By the ‘Cheshire Set’. Which includes those who’ve made a few bob in Liverpool or Manchester and want to flaunt it with a big house and a Range Rover in the drive in an upmarket Cheshire village. One of those communities where new developments are discouraged to the point of being almost forbidden.

Which in turn results in houses being built in north east Wales and along the A55 to accommodate those who can’t afford the entrance fee to the Cheshire Set.

In Abersoch itself we recently saw a former council property put on the market with an asking price of £385,000. Of course, no local will be able to buy it. A reminder of how tourism is destroying Welsh communities.

But we are going to focus on the site of the former White House Hotel.

This establishment closed in 2004 or 2005, inevitably fell into disrepair, and was eventually demolished in the early part of 2016.  In the report I’ve linked to we read, “A 40-bedroom hotel and spa will now be built in its place and is set to open in 2018”.

Image: NorthWalesLive. Click to enlarge. Click on X at top right to return to blog.

The owner was named as Broomco, of Surrey. At 31 December, 2019 the unaudited Broomco accounts show that money owed by debtors was exceeded by money owed to creditors to the tune of some £250,000.

Broomco’s major asset would appear to be ‘freehold property’ valued at £1,236,224. Which is presumably the site of the former White House Hotel.

The promised hotel and spa did not materialise, but now other exciting plans have emerged for the site. Well, obviously, I’m not excited, but some people seem to be getting worked up over the proposal. Here’s a report from the Daily Post website.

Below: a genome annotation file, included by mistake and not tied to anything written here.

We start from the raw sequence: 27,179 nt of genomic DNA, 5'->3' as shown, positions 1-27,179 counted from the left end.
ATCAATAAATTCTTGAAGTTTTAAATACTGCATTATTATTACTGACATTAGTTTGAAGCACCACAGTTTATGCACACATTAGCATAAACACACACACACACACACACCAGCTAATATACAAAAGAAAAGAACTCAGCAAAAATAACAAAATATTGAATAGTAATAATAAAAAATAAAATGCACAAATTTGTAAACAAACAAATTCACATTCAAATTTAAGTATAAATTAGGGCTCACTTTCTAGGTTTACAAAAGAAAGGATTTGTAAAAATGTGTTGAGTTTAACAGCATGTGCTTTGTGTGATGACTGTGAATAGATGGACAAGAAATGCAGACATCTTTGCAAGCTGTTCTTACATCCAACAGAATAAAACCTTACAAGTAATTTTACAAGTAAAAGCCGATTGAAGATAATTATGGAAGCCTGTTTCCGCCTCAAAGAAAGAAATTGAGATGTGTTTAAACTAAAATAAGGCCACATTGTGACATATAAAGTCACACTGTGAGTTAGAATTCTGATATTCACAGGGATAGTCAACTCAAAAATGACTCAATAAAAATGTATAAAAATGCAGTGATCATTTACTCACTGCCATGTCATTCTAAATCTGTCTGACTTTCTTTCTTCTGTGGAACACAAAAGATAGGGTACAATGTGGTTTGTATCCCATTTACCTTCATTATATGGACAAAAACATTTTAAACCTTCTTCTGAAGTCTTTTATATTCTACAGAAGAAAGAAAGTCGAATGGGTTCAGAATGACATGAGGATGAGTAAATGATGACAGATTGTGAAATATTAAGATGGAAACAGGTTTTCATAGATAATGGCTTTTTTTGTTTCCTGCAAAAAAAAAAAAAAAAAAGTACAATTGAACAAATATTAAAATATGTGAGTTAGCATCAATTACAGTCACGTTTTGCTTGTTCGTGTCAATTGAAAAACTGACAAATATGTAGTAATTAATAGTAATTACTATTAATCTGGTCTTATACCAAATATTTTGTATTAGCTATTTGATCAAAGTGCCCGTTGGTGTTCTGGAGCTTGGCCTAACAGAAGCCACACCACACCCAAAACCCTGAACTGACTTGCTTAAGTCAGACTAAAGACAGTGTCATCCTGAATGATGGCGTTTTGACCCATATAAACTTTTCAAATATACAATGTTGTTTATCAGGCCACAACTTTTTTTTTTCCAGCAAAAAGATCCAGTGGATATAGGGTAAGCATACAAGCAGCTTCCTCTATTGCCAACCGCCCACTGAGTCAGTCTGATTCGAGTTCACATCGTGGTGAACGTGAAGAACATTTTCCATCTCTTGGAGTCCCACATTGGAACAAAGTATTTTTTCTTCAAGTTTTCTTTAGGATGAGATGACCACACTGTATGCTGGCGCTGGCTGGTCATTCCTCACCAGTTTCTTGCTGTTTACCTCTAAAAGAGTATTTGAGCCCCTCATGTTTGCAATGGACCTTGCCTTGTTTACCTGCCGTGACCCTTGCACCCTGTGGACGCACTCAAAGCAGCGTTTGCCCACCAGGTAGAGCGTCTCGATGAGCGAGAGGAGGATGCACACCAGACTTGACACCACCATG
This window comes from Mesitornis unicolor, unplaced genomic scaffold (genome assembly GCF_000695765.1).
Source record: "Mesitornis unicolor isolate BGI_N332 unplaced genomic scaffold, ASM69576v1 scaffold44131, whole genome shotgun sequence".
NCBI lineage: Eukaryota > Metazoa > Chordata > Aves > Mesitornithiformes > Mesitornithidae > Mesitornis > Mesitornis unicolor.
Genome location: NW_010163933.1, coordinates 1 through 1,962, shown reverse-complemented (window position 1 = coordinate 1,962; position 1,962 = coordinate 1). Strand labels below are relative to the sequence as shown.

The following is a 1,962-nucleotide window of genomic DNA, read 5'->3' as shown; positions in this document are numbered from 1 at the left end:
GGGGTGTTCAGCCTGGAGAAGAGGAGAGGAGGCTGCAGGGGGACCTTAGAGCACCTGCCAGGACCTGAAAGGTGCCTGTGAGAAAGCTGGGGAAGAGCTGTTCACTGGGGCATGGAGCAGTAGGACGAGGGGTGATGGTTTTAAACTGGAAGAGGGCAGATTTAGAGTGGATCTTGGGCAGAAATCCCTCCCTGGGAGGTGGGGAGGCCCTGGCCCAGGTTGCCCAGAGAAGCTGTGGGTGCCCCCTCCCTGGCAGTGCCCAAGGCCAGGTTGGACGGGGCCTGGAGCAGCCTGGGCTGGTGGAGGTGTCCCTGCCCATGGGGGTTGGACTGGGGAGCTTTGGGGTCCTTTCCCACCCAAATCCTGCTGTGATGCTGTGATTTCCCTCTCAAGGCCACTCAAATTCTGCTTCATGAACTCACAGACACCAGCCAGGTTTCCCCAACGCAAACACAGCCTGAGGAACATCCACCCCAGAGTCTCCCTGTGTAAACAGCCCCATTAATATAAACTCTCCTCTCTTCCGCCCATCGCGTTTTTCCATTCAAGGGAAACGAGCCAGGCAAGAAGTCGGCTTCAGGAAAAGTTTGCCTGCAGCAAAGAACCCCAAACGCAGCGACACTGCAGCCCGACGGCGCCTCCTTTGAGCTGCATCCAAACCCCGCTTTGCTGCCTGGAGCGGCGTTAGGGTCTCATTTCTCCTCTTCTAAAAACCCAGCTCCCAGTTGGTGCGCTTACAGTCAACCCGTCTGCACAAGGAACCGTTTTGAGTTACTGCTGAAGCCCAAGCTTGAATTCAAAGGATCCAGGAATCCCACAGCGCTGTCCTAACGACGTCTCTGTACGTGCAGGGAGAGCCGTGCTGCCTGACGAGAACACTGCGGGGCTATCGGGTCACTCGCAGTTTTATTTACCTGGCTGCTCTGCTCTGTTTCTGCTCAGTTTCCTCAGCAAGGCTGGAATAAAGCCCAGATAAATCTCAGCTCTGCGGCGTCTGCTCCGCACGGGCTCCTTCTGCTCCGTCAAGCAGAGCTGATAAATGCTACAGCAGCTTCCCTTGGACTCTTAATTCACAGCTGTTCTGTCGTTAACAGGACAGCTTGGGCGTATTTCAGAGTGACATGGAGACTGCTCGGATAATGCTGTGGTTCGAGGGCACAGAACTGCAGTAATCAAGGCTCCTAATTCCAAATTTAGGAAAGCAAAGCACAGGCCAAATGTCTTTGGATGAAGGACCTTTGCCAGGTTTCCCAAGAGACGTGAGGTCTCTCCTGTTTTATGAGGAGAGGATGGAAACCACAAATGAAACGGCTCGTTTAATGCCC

There’s a lot of information in the report; yet despite that, or maybe because of it, it still raises many questions. Or maybe it’s just me.

Anyway, some dude called Charlie Openshaw has rocked up, and we read: “Mr Openshaw says his firms are both contractors and developers. He says the developer is Providence Gate and the contractor is CL Projects.”

What can we learn of these companies?

Let’s start with Providence Gate. There are five companies of that name, all formed between August and November this year. All with the same three directors; Charles Marshall Openshaw, Anthony John Hayton, and William James Abram. Being so new there’s obviously little information available, though Providence Gate Developments Ltd has already taken out loans with Crowd Property Ltd.